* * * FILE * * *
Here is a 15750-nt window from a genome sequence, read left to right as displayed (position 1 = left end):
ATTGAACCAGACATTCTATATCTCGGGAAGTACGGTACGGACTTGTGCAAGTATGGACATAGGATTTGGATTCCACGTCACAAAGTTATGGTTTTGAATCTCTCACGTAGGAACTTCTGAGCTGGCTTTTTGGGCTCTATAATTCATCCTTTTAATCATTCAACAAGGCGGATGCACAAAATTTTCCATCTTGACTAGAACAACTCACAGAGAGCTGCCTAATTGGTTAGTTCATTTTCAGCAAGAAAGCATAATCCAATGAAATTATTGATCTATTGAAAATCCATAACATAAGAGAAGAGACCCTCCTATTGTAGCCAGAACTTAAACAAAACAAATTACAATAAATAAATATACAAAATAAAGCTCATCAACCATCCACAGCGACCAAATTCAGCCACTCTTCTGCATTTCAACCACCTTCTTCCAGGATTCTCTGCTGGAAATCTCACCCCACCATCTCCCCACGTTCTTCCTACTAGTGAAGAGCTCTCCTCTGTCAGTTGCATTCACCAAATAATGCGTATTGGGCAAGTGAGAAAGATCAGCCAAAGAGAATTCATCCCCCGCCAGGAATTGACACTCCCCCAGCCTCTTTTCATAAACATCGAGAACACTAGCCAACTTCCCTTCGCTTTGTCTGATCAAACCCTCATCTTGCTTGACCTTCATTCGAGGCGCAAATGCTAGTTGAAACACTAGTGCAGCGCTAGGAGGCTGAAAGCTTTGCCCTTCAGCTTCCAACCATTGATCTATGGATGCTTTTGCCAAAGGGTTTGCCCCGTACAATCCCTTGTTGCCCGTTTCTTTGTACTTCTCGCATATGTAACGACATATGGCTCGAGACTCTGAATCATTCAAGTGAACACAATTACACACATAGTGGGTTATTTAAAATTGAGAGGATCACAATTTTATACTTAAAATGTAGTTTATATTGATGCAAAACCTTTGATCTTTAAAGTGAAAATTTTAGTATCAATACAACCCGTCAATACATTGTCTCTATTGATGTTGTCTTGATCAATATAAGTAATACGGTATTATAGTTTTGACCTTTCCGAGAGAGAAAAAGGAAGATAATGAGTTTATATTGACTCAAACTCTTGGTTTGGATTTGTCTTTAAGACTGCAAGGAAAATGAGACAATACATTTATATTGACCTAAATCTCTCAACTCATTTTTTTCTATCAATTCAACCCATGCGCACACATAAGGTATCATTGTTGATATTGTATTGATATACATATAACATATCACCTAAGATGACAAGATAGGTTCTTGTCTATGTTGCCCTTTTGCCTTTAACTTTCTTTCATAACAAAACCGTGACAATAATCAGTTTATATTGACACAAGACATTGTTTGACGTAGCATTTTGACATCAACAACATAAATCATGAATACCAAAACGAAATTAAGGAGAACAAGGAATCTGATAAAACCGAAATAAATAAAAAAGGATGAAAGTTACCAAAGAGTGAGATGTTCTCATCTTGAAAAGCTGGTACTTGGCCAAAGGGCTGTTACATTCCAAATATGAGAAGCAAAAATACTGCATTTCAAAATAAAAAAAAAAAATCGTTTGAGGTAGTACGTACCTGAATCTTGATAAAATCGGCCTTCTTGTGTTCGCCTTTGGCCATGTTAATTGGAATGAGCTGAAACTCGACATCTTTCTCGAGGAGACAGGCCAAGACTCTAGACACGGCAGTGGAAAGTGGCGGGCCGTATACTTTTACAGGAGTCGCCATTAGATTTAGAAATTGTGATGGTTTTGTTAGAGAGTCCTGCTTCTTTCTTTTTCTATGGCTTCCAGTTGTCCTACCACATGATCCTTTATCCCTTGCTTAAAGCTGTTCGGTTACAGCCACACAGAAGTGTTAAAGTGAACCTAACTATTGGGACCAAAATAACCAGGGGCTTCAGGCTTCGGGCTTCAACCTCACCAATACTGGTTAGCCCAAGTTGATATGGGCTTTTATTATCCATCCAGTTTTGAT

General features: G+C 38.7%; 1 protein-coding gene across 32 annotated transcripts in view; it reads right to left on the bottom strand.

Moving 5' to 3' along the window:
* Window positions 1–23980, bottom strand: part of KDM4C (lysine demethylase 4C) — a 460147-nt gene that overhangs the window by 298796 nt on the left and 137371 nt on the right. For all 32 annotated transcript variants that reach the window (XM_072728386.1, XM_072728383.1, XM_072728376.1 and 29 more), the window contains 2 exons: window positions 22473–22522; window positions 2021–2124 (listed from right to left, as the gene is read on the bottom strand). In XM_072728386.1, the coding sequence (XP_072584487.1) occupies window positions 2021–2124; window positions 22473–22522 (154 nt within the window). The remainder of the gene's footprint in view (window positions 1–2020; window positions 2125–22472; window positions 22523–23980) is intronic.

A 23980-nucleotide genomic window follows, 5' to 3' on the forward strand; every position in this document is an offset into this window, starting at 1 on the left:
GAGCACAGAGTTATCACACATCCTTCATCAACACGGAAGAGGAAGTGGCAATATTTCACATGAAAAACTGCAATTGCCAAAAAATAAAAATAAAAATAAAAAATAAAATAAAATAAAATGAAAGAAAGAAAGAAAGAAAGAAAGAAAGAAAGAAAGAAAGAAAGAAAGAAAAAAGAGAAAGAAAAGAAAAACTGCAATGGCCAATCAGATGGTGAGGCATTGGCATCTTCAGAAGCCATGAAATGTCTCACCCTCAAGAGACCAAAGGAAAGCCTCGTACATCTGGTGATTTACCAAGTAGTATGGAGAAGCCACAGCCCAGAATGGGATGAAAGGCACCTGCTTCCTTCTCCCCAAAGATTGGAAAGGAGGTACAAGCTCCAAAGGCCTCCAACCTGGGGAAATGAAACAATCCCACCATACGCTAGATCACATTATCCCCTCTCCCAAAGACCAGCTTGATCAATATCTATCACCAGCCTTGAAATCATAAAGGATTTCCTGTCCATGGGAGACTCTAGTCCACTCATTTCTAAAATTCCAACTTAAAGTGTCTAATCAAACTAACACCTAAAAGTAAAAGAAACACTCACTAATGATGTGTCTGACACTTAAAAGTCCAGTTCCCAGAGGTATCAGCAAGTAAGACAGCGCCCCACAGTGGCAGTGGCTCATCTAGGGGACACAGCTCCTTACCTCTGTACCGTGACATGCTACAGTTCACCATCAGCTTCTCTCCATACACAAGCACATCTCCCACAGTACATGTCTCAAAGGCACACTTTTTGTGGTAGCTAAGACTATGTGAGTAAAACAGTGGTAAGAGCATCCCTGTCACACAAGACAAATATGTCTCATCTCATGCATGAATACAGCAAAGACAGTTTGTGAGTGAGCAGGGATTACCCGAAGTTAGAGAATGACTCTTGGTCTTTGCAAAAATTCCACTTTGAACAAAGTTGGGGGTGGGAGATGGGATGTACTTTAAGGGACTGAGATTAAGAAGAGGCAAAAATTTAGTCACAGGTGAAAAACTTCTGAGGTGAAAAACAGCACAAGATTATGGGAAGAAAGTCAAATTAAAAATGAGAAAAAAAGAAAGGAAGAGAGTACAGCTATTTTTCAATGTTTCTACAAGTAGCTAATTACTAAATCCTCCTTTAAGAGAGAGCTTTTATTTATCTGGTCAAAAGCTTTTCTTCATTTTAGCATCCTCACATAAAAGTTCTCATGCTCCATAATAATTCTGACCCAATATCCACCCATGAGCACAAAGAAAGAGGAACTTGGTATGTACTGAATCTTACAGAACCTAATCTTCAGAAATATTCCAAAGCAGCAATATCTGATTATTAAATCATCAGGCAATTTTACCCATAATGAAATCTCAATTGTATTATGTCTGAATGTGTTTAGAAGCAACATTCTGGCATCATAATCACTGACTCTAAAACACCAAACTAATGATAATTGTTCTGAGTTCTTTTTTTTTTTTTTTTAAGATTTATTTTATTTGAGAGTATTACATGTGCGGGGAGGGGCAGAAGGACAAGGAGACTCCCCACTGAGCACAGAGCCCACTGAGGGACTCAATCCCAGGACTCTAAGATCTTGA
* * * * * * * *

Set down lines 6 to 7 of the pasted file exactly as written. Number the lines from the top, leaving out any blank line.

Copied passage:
A 23980-nucleotide genomic window follows, 5' to 3' on the forward strand; every position in this document is an offset into this window, starting at 1 on the left:
GAGCACAGAGTTATCACACATCCTTCATCAACACGGAAGAGGAAGTGGCAATATTTCACATGAAAAACTGCAATTGCCAAAAAATAAAAATAAAAATAAAAAATAAAATAAAATAAAATGAAAGAAAGAAAGAAAGAAAGAAAGAAAGAAAGAAAGAAAGAAAGAAAGAAAAAAGAGAAAGAAAAGAAAAACTGCAATGGCCAATCAGATGGTGAGGCATTGGCATCTTCAGAAGCCATGAAATGTCTCACCCTCAAGAGACCAAAGGAAAGCCTCGTACATCTGGTGATTTACCAAGTAGTATGGAGAAGCCACAGCCCAGAATGGGATGAAAGGCACCTGCTTCCTTCTCCCCAAAGATTGGAAAGGAGGTACAAGCTCCAAAGGCCTCCAACCTGGGGAAATGAAACAATCCCACCATACGCTAGATCACATTATCCCCTCTCCCAAAGACCAGCTTGATCAATATCTATCACCAGCCTTGAAATCATAAAGGATTTCCTGTCCATGGGAGACTCTAGTCCACTCATTTCTAAAATTCCAACTTAAAGTGTCTAATCAAACTAACACCTAAAAGTAAAAGAAACACTCACTAATGATGTGTCTGACACTTAAAAGTCCAGTTCCCAGAGGTATCAGCAAGTAAGACAGCGCCCCACAGTGGCAGTGGCTCATCTAGGGGACACAGCTCCTTACCTCTGTACCGTGACATGCTACAGTTCACCATCAGCTTCTCTCCATACACAAGCACATCTCCCACAGTACATGTCTCAAAGGCACACTTTTTGTGGTAGCTAAGACTATGTGAGTAAAACAGTGGTAAGAGCATCCCTGTCACACAAGACAAATATGTCTCATCTCATGCATGAATACAGCAAAGACAGTTTGTGAGTGAGCAGGGATTACCCGAAGTTAGAGAATGACTCTTGGTCTTTGCAAAAATTCCACTTTGAACAAAGTTGGGGGTGGGAGATGGGATGTACTTTAAGGGACTGAGATTAAGAAGAGGCAAAAATTTAGTCACAGGTGAAAAACTTCTGAGGTGAAAAACAGCACAAGATTATGGGAAGAAAGTCAAATTAAAAATGAGAAAAAAAGAAAGGAAGAGAGTACAGCTATTTTTCAATGTTTCTACAAGTAGCTAATTACTAAATCCTCCTTTAAGAGAGAGCTTTTATTTATCTGGTCAAAAGCTTTTCTTCATTTTAGCATCCTCACATAAAAGTTCTCATGCTCCATAATAATTCTGACCCAATATCCACCCATGAGCACAAAGAAAGAGGAACTTGGTATGTACTGAATCTTACAGAACCTAATCTTCAGAAATATTCCAAAGCAGCAATATCTGATTATTAAATCATCAGGCAATTTTACCCATAATGAAATCTCAATTGTATTATGTCTGAATGTGTTTAGAAGCAACATTCTGGCATCATAATCACTGACTCTAAAACACCAAACTAATGATAATTGTTCTGAGTTCTTTTTTTTTTTTTTTTAAGATTTATTTTATTTGAGAGTATTACATGTGCGGGGAGGGGCAGAAGGACAAGGAGACTCCCCACTGAGCACAGAGCCCACTGAGGGACTCAATCCCAGGACTCTAAGATCTTGA